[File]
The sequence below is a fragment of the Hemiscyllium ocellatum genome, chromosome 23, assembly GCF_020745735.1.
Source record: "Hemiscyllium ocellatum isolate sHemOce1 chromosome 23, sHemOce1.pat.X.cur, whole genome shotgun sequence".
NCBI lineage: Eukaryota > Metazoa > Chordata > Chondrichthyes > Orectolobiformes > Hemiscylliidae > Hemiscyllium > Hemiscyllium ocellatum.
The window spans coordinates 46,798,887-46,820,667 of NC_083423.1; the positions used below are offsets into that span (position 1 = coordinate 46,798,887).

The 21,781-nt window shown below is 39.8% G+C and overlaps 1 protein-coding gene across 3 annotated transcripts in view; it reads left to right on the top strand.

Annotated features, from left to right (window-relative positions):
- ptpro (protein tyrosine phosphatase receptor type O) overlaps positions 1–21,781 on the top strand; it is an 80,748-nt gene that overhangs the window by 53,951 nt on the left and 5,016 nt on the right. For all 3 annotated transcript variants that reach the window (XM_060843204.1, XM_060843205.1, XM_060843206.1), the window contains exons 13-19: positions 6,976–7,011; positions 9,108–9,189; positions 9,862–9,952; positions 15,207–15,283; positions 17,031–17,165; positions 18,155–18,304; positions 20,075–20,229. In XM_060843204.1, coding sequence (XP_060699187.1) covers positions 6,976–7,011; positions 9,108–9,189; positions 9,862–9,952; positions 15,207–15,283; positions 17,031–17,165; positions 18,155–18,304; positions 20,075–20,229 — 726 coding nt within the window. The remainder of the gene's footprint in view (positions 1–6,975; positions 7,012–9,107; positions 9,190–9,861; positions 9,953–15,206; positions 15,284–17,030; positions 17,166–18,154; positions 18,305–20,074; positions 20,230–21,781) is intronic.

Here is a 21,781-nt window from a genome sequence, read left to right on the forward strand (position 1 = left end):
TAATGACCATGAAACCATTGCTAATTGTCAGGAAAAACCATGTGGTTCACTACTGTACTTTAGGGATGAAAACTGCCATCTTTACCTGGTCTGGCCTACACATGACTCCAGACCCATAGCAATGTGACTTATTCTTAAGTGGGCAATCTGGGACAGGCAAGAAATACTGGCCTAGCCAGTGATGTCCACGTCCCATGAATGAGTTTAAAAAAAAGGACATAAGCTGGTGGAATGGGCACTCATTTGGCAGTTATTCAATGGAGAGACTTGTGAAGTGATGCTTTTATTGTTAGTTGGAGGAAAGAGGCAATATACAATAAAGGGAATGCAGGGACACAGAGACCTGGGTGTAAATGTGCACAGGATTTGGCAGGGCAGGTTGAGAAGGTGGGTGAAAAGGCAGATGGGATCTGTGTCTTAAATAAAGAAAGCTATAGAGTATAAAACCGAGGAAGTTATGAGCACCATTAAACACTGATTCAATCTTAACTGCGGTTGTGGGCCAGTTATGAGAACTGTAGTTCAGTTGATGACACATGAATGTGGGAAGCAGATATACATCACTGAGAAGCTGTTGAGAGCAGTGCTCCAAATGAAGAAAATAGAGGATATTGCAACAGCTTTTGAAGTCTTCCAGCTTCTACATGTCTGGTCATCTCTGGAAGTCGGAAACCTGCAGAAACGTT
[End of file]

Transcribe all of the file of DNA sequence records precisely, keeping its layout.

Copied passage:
The sequence below is a fragment of the Hemiscyllium ocellatum genome, chromosome 23, assembly GCF_020745735.1.
Source record: "Hemiscyllium ocellatum isolate sHemOce1 chromosome 23, sHemOce1.pat.X.cur, whole genome shotgun sequence".
NCBI lineage: Eukaryota > Metazoa > Chordata > Chondrichthyes > Orectolobiformes > Hemiscylliidae > Hemiscyllium > Hemiscyllium ocellatum.
The window spans coordinates 46,798,887-46,820,667 of NC_083423.1; the positions used below are offsets into that span (position 1 = coordinate 46,798,887).

The 21,781-nt window shown below is 39.8% G+C and overlaps 1 protein-coding gene across 3 annotated transcripts in view; it reads left to right on the top strand.

Annotated features, from left to right (window-relative positions):
- ptpro (protein tyrosine phosphatase receptor type O) overlaps positions 1–21,781 on the top strand; it is an 80,748-nt gene that overhangs the window by 53,951 nt on the left and 5,016 nt on the right. For all 3 annotated transcript variants that reach the window (XM_060843204.1, XM_060843205.1, XM_060843206.1), the window contains exons 13-19: positions 6,976–7,011; positions 9,108–9,189; positions 9,862–9,952; positions 15,207–15,283; positions 17,031–17,165; positions 18,155–18,304; positions 20,075–20,229. In XM_060843204.1, coding sequence (XP_060699187.1) covers positions 6,976–7,011; positions 9,108–9,189; positions 9,862–9,952; positions 15,207–15,283; positions 17,031–17,165; positions 18,155–18,304; positions 20,075–20,229 — 726 coding nt within the window. The remainder of the gene's footprint in view (positions 1–6,975; positions 7,012–9,107; positions 9,190–9,861; positions 9,953–15,206; positions 15,284–17,030; positions 17,166–18,154; positions 18,305–20,074; positions 20,230–21,781) is intronic.

Here is a 21,781-nt window from a genome sequence, read left to right on the forward strand (position 1 = left end):
TAATGACCATGAAACCATTGCTAATTGTCAGGAAAAACCATGTGGTTCACTACTGTACTTTAGGGATGAAAACTGCCATCTTTACCTGGTCTGGCCTACACATGACTCCAGACCCATAGCAATGTGACTTATTCTTAAGTGGGCAATCTGGGACAGGCAAGAAATACTGGCCTAGCCAGTGATGTCCACGTCCCATGAATGAGTTTAAAAAAAAGGACATAAGCTGGTGGAATGGGCACTCATTTGGCAGTTATTCAATGGAGAGACTTGTGAAGTGATGCTTTTATTGTTAGTTGGAGGAAAGAGGCAATATACAATAAAGGGAATGCAGGGACACAGAGACCTGGGTGTAAATGTGCACAGGATTTGGCAGGGCAGGTTGAGAAGGTGGGTGAAAAGGCAGATGGGATCTGTGTCTTAAATAAAGAAAGCTATAGAGTATAAAACCGAGGAAGTTATGAGCACCATTAAACACTGATTCAATCTTAACTGCGGTTGTGGGCCAGTTATGAGAACTGTAGTTCAGTTGATGACACATGAATGTGGGAAGCAGATATACATCACTGAGAAGCTGTTGAGAGCAGTGCTCCAAATGAAGAAAATAGAGGATATTGCAACAGCTTTTGAAGTCTTCCAGCTTCTACATGTCTGGTCATCTCTGGAAGTCGGAAACCTGCAGAAACGTT